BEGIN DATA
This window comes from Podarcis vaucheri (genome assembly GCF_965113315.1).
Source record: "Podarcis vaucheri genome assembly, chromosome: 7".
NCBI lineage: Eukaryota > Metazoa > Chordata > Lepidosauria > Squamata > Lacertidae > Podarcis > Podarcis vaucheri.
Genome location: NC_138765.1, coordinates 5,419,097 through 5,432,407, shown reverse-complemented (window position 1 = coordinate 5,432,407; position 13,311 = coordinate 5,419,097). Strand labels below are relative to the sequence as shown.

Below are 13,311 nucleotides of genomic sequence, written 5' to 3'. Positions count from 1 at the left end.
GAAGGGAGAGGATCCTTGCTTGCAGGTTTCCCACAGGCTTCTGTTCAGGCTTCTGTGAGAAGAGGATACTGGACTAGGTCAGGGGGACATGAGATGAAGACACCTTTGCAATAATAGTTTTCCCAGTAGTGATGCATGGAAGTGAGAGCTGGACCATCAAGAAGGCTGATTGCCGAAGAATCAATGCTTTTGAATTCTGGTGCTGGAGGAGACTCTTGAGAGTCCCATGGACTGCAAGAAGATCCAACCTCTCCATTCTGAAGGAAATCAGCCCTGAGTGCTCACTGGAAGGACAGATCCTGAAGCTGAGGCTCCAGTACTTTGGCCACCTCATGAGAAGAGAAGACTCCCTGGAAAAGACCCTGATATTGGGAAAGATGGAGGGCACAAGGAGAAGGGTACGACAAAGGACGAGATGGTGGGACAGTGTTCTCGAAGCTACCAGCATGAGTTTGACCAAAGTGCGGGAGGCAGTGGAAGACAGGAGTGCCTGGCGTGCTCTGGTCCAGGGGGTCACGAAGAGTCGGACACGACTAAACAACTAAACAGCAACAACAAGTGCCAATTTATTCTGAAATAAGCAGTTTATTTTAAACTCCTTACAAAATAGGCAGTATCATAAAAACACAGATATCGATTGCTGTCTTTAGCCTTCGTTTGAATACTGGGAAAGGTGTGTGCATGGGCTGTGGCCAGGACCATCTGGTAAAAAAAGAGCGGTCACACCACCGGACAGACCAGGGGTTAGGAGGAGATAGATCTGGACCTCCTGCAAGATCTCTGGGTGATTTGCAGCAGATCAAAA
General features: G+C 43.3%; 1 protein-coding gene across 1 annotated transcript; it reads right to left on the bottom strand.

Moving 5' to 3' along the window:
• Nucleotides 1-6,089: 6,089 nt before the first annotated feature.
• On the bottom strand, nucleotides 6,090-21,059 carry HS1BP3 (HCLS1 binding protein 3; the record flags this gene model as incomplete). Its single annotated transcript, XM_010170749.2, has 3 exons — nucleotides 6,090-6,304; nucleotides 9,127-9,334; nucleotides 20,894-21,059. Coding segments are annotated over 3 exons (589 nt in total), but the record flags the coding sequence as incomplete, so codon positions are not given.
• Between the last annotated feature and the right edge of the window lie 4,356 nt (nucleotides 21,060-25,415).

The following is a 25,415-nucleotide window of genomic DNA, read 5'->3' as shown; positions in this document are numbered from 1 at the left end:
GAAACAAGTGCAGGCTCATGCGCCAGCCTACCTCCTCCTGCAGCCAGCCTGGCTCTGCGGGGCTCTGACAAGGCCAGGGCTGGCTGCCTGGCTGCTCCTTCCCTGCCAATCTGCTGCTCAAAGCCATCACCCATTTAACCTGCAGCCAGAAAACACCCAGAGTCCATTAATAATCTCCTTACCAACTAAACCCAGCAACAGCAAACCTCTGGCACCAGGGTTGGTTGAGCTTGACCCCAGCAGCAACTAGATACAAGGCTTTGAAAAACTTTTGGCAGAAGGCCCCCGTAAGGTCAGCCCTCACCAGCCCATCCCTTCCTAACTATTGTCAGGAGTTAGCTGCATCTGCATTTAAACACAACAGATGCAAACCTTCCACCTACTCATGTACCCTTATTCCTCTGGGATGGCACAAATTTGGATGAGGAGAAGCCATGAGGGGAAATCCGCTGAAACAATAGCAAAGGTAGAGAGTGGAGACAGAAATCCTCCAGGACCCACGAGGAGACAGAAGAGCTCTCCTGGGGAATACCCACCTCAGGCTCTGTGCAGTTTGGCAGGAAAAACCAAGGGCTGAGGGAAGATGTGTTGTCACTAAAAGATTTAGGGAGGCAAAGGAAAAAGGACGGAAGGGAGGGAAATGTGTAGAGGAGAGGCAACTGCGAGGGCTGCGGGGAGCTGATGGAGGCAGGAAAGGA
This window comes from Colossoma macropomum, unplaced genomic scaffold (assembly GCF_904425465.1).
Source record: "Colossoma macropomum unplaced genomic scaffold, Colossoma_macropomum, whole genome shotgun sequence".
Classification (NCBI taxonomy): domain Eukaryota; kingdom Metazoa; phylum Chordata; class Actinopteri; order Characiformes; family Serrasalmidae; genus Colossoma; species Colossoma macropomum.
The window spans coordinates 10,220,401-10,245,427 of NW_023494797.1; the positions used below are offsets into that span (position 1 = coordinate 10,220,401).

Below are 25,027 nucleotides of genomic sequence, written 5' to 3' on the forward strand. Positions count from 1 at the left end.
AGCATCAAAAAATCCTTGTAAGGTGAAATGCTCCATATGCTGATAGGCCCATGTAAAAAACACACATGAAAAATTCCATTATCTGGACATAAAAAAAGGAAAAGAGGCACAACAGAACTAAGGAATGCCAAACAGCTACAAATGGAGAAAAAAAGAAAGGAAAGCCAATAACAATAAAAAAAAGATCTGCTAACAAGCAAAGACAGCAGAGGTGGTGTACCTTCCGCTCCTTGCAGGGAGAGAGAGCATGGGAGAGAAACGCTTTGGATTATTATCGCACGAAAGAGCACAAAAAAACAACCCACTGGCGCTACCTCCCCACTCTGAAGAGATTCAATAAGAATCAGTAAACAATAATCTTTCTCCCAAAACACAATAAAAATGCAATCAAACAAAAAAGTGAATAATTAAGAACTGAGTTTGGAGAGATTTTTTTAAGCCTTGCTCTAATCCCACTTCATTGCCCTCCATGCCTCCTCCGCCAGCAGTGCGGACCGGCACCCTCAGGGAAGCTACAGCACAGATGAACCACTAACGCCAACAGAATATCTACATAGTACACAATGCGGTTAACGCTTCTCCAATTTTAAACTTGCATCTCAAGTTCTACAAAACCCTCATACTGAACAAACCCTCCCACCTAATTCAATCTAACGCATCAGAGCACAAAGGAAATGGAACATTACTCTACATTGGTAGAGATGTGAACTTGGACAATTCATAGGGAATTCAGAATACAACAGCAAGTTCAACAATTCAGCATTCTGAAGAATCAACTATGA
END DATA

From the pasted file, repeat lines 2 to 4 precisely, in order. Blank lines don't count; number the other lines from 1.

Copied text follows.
Source record: "Podarcis vaucheri genome assembly, chromosome: 7".
NCBI lineage: Eukaryota > Metazoa > Chordata > Lepidosauria > Squamata > Lacertidae > Podarcis > Podarcis vaucheri.
Genome location: NC_138765.1, coordinates 5,419,097 through 5,432,407, shown reverse-complemented (window position 1 = coordinate 5,432,407; position 13,311 = coordinate 5,419,097). Strand labels below are relative to the sequence as shown.